“Prior Planning Prevents Piss Poor Performance”
I can’t begin to tell you how many sergeants I heard that from when I was in the Army. When I worked for a uniformed private security company I heard it a few more times (that’s an understatement). When I worked security at a large theme park I heard this from virtually every service manager from the landscaping guy to the head lifeguard. Prior Planning Prevents Piss Poor Performance. It was their mantra at the park.
As an “average every day citizen” though, what do you need to plan for? We don’t usually realize it because we do it so often, but you plan things every day – often days, weeks or months in advance. For instance…
Have you planned dinner for tonight yet?
Have you planned what you’re doing this weekend?
Have you planned your next vacation?
Those are easy ones. We plan what we’re going to wear, even if it’s only moments in advance of putting it on; we plan our route to work, and sometimes back-up routes if problems with our main route are common; we plan to call our mothers, fathers, sisters, brothers, cousins, aunts, uncles, grandparents… and then plan when we’re going to reschedule that if we forget to do it.
That kind of planning is easy for us. Have you ever wondered why? The answer is because you do it so much that it has become 1) 2nd nature and 2) a part of your daily life. Such realization made me ponder what kinds of things we would need to plan for that aren’t a part of our daily lives: emergencies, crises… the unexpected.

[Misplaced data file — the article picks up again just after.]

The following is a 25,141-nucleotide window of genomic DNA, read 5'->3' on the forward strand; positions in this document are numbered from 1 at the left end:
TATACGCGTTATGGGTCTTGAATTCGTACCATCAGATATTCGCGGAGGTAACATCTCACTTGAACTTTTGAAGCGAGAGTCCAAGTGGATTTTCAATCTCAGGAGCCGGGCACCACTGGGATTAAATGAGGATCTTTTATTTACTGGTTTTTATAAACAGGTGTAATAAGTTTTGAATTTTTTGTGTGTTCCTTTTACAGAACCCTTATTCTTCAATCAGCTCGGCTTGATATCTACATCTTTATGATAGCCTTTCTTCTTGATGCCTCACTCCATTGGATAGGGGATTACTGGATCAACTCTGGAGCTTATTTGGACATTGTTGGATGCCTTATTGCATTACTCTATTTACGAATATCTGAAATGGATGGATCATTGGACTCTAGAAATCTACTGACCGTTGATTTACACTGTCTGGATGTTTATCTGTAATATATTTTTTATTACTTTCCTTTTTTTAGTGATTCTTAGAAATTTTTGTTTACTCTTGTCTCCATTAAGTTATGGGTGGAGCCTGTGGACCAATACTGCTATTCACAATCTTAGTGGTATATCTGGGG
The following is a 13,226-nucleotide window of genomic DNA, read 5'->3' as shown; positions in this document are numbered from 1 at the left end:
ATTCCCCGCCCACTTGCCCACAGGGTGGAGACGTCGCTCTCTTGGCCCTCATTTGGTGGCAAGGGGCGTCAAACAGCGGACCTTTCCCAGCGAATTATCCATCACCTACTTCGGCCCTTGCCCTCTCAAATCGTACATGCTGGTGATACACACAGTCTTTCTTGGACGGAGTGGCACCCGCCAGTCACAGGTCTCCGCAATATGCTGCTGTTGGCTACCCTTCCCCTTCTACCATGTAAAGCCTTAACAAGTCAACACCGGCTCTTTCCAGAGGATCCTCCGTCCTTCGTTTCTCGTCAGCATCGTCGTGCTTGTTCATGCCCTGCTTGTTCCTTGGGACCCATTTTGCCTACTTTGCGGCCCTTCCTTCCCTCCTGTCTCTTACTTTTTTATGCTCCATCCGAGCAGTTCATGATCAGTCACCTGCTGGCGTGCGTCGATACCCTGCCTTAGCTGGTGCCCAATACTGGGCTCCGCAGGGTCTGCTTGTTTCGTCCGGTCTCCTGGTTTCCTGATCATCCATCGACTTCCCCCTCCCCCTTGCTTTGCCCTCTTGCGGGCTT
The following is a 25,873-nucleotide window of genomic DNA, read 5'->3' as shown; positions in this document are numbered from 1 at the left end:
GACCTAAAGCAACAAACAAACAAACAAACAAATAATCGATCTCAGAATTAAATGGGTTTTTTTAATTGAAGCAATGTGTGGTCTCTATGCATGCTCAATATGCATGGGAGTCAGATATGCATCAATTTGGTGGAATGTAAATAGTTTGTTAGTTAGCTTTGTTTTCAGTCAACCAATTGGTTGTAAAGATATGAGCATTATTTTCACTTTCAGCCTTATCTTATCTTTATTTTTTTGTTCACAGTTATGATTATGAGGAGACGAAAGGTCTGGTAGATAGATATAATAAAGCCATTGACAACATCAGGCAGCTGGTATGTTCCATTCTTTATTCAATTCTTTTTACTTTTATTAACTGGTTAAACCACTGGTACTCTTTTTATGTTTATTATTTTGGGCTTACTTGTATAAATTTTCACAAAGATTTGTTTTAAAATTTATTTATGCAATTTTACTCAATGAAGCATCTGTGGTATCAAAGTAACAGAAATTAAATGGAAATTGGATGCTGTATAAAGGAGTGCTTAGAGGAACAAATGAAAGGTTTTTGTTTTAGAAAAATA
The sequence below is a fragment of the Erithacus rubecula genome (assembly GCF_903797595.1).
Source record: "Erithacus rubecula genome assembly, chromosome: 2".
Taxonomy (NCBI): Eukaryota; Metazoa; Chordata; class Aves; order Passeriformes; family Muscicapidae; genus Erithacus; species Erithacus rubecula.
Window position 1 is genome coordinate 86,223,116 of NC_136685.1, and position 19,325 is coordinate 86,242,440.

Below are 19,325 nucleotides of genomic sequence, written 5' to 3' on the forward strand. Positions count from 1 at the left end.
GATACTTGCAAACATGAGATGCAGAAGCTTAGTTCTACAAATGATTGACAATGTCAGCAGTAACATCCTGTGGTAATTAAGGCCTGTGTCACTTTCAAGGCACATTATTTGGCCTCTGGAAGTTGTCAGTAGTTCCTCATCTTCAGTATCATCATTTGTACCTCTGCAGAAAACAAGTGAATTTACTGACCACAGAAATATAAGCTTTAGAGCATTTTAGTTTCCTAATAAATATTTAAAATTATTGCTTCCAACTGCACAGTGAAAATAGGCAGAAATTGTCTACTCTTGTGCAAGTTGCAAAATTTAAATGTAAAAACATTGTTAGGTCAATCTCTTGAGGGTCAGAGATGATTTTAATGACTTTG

Another statement I heard frequently in the military and in security work was Always expect the unexpected. We all know that’s quite impossible. If you expect it then it’s not UNexpected, right? However, you CAN plan your response to various emergencies you may be faced with at unexpected times – without warning – which is how almost all emergencies occur anyway. After all, if you knew an emergency was going to happen then you’d avoid being wherever it was going to happen in the first place (I would hope).
So I found myself trying to figure out where emergencies would occur that you (the average “Joe Citizen” or “Jane Citizen” just so I’m not unfair to all our readership) might find yourself. It’s not hard to think of a few – but they both fall into the category of “work place”. Those who worked in the World Trade Center Towers and area found themselves dealing with a totally unexpected emergency on 9-11-2001. Folks at the Pentagon did too. Some people on Flight 93 (that crashed in Pennsylvania) did as well.
Sure, it’s easy for me to pick out the most extreme circumstance – a terrorist attack. How about something far more likely (statistically speaking) and less dramatic? Okay…
You could be shopping at the mall and find yourself targeted by a random active shooter. You could be in your favorite fast food “restaurant” and find yourself targeted by a random active shooter. You could be at church and find yourself under attack by someone who disagrees with your faith or that of your church. All of those have occurred.
How about something even less dramatic? You could find yourself at your favorite mall in a familiar department store trying on shoes when the power goes out and those emergency light boxes (that haven’t been inspected since the place was built) don’t work. It’s DARK. If you haven’t planned and prepared for that possibility then you will be as susceptible to circumstance as the next Joe Citizen.